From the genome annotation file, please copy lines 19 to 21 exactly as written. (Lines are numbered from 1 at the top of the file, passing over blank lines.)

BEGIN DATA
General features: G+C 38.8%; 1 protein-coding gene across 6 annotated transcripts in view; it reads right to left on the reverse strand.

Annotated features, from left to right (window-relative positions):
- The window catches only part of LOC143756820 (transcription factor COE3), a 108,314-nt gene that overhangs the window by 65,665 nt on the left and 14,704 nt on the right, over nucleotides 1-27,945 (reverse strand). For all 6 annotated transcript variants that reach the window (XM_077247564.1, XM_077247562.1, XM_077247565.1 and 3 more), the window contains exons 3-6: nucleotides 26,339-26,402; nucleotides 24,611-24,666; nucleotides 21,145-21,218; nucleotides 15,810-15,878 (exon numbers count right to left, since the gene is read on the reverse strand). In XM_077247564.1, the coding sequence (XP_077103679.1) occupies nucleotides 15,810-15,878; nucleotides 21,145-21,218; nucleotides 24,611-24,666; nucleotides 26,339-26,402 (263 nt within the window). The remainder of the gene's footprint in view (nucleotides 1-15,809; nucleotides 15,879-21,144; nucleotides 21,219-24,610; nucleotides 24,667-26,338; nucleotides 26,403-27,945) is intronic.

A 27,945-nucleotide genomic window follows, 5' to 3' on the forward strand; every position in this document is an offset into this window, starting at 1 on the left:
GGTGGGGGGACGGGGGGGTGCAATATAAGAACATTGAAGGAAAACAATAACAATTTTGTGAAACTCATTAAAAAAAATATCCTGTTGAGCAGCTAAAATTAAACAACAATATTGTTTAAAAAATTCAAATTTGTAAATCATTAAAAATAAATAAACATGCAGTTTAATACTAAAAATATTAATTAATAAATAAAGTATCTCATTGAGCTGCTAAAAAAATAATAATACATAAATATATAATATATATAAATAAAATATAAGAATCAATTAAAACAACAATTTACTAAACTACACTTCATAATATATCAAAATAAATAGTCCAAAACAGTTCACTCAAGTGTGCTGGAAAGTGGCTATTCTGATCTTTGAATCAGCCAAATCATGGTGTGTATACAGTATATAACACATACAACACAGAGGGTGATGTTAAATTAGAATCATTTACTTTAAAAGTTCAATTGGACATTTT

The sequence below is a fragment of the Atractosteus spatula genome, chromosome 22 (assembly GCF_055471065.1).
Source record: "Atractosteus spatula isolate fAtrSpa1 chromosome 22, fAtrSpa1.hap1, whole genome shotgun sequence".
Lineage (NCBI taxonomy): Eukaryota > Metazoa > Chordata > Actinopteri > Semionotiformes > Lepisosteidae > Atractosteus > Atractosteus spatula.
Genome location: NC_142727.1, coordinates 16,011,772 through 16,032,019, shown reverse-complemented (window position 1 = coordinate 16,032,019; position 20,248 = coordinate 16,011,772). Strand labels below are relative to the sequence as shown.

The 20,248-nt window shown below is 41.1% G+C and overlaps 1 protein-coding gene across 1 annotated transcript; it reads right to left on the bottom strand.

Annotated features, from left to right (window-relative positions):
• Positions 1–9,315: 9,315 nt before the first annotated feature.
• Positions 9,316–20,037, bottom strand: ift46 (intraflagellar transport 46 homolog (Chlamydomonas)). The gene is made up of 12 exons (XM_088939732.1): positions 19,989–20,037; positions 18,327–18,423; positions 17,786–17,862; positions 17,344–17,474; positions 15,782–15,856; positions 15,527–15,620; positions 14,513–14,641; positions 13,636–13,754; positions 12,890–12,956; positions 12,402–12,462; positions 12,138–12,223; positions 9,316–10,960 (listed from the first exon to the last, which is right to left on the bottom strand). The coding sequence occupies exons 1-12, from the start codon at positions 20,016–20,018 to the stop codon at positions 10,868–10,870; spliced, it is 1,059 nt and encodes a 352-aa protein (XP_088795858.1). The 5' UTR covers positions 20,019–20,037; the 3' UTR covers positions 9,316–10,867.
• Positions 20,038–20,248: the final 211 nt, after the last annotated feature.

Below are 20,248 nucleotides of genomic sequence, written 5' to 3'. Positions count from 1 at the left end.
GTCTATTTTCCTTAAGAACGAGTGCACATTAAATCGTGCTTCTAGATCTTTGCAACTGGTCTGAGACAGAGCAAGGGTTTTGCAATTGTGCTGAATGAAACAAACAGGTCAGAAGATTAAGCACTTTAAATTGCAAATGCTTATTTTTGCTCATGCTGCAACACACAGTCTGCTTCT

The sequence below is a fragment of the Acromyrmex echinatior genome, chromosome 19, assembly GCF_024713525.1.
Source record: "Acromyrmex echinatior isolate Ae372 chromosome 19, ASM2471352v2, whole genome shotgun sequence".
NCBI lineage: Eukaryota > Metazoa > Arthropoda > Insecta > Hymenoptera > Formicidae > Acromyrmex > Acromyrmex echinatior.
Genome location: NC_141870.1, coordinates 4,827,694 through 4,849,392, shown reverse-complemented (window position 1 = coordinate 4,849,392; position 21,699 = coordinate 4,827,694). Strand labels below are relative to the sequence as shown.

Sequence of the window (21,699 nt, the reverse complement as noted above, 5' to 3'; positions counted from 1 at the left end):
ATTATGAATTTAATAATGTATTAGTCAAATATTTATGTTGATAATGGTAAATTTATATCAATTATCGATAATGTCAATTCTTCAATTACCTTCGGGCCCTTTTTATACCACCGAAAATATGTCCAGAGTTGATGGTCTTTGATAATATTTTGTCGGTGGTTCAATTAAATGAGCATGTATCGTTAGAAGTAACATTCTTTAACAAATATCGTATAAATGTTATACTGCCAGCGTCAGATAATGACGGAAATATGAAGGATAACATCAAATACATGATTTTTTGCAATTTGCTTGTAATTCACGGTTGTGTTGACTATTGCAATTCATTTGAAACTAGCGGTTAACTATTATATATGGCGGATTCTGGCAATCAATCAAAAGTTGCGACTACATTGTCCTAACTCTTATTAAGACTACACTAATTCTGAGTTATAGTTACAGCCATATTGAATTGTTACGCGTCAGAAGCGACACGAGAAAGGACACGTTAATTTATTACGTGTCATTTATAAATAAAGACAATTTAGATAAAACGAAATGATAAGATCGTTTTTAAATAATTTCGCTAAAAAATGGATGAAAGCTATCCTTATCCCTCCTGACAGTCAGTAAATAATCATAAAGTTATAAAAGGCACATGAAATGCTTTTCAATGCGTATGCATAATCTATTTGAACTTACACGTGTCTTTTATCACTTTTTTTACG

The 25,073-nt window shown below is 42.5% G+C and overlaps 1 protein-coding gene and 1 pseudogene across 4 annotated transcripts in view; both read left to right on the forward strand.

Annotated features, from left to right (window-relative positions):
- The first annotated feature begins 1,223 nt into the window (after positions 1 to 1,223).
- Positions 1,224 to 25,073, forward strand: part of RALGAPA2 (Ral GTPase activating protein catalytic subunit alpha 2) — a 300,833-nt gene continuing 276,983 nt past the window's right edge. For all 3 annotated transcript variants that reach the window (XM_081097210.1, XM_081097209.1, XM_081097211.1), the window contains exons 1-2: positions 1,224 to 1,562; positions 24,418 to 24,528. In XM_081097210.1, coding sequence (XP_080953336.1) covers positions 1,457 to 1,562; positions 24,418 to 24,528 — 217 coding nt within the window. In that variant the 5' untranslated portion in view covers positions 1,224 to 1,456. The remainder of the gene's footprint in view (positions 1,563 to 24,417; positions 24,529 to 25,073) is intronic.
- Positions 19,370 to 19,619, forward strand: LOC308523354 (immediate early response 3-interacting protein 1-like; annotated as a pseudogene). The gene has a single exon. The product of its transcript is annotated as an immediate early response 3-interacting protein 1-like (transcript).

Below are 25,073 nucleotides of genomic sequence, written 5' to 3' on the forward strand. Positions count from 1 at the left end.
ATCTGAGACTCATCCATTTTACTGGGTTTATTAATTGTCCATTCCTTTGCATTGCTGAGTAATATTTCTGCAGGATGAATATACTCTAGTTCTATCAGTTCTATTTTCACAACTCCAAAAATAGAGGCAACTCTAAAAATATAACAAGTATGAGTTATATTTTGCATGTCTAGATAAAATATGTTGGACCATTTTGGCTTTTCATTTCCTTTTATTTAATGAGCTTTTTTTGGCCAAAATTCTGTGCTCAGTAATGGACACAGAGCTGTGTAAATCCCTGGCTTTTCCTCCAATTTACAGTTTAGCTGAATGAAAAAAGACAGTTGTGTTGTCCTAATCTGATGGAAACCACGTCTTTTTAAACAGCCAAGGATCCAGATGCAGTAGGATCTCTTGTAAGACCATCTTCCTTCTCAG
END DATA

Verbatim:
NCBI lineage: Eukaryota > Metazoa > Arthropoda > Insecta > Hymenoptera > Formicidae > Acromyrmex > Acromyrmex echinatior.
Genome location: NC_141870.1, coordinates 4,827,694 through 4,849,392, shown reverse-complemented (window position 1 = coordinate 4,849,392; position 21,699 = coordinate 4,827,694). Strand labels below are relative to the sequence as shown.

Sequence of the window (21,699 nt, the reverse complement as noted above, 5' to 3'; positions counted from 1 at the left end):